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Epsom voters leave school district warrants as is

  • A sparse crowd attends the Epsom school district deliberative session on Tuesday, Feb. 6, 2018. Lola Duffort—Monitor staff



Monitor staff
Wednesday, February 07, 2018

A few voters complained about ever-increasing taxes at the Epsom school district’s deliberative session Tuesday, but residents ultimately left unamended all three of the school warrants.

“If you keep relying solely on taxation to fund the education system, what you’re going to do is drive good taxpayers out of Epsom. You’re going to lose your tax base,” resident John Field said.

School officials are asking voters for $11.42 million for the district’s operating expenses next year. The estimated tax impact is an additional $1.71 per $1,000 of assessed property value over this year’s rate. If the warrant doesn’t pass, the default budget is $11.4 million. The tax impact of the default would be just 6 cents less than the proposed budget, according to SAU 53 Co-superintendent David Ryan.

Still, others said the budget was justified. Former school board and budget committee member Virginia Drew told the crowd they could compare per-pupil spending across the state on the Department of Education’s website.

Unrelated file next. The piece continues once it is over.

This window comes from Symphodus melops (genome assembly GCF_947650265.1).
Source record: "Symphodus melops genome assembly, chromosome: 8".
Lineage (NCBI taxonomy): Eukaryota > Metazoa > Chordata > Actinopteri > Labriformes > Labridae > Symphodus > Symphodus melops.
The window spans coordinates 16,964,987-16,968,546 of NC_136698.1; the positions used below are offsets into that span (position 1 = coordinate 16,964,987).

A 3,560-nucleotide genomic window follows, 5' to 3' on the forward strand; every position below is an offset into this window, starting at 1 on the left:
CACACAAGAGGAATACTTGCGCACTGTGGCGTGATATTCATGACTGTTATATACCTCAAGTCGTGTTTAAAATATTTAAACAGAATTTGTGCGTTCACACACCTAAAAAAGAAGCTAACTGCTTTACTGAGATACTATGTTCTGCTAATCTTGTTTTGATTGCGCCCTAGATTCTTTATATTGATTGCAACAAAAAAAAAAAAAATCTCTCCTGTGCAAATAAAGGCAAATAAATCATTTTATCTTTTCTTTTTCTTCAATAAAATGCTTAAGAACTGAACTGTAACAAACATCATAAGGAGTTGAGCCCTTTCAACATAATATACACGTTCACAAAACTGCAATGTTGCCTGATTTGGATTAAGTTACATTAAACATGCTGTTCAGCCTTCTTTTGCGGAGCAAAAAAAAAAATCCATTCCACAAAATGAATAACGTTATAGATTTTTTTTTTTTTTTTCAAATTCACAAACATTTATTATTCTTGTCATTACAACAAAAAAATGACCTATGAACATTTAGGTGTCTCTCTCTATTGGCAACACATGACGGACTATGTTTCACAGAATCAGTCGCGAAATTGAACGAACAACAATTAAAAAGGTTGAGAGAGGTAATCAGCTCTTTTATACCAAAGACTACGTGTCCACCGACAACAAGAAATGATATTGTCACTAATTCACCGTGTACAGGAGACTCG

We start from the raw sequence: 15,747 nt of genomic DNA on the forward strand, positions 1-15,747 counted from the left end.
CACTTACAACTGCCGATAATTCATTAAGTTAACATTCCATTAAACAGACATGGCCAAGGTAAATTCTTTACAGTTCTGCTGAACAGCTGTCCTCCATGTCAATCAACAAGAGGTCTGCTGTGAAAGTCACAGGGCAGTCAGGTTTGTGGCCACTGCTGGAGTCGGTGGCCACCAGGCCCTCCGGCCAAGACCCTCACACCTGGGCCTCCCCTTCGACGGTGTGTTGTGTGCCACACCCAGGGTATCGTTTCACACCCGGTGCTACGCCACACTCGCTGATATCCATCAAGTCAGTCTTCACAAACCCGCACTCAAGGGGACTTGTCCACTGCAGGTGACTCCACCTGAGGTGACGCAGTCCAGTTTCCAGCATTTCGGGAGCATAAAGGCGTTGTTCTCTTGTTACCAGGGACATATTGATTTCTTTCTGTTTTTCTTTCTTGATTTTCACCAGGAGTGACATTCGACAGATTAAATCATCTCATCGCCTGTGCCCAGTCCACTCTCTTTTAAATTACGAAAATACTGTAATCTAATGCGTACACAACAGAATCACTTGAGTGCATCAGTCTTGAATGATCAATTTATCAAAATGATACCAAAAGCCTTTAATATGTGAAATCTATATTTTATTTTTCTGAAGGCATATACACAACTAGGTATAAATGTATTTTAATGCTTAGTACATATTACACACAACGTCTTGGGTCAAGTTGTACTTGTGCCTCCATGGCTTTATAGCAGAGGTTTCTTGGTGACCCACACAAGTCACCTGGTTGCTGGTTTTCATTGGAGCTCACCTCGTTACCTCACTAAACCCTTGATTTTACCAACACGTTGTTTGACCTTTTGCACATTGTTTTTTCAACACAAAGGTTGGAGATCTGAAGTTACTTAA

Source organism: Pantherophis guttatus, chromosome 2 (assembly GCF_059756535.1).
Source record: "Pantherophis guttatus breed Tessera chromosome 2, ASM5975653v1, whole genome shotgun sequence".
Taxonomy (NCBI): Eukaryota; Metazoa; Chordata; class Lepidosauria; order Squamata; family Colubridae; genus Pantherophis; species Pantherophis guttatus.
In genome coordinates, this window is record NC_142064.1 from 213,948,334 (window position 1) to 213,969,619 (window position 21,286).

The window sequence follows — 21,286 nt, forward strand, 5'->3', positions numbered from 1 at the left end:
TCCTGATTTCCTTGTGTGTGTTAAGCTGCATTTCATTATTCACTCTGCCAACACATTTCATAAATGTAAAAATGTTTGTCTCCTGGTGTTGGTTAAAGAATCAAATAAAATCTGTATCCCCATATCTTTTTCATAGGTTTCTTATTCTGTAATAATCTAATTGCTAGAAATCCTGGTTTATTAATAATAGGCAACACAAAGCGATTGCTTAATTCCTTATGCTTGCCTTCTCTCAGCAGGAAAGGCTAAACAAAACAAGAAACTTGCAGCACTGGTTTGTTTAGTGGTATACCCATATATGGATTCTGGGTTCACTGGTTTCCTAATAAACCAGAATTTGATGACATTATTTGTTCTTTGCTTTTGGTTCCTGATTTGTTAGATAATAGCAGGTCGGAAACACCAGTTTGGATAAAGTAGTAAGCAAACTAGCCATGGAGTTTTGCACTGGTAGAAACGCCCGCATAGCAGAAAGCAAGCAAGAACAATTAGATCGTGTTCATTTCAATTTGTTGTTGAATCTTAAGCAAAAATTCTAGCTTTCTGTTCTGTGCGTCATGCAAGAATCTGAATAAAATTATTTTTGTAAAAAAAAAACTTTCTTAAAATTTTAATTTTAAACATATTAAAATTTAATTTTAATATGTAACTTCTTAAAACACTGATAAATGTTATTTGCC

“We’ve always been in the lower part, and yet we’ve achieved a lot of excellence,” she said.

Included in the proposed budget is a raise of $12,000 for Epsom Central School Vice Principal Jonathan Herod. School board member Lucie Weeks said that at his current salary of $68,000, Herod was making less than some teachers and working an extra 30 days. The board supported the raise, she said, in hopes of keeping Herod working alongside ECS Principal Patrick Connors.

“Basically, we do not want to break up that team. They work very well with each other. And they keep a lot of the problems that could happen at the school down to a minimum,” she said.

All told, the proposed budget is up $366,312. One of the biggest increases in spending is in special education, where expenses are going from $2.01 million to $2.15 million – up $134,538.

One resident, Sherry Yeaton, wondered if a $1 million shortfall in Pembroke, where Epsom tuitions most of its high school students, had created a secondary budget problem for Epsom.

Ryan answered that many had asked him that question, but that it would “not be a financial impact to our town.”

Voters also left untouched two other warrant articles: one to put $40,000 in the district’s special education trust fund, the other to squirrel away $25,000 in a maintenance and repair fund. Since both would be funded from the surplus, neither would have an impact on the tax rate.

Thirty-eight of the town’s 3,501 registered voters attended Tuesday’s deliberative session. Voting on the town and school’s warrants will take place from 8 a.m. to 7 p.m. at the Epsom Central School on March 13.

(Lola Duffort can be reached at 369-3321 or lduffort@cmonitor.com.)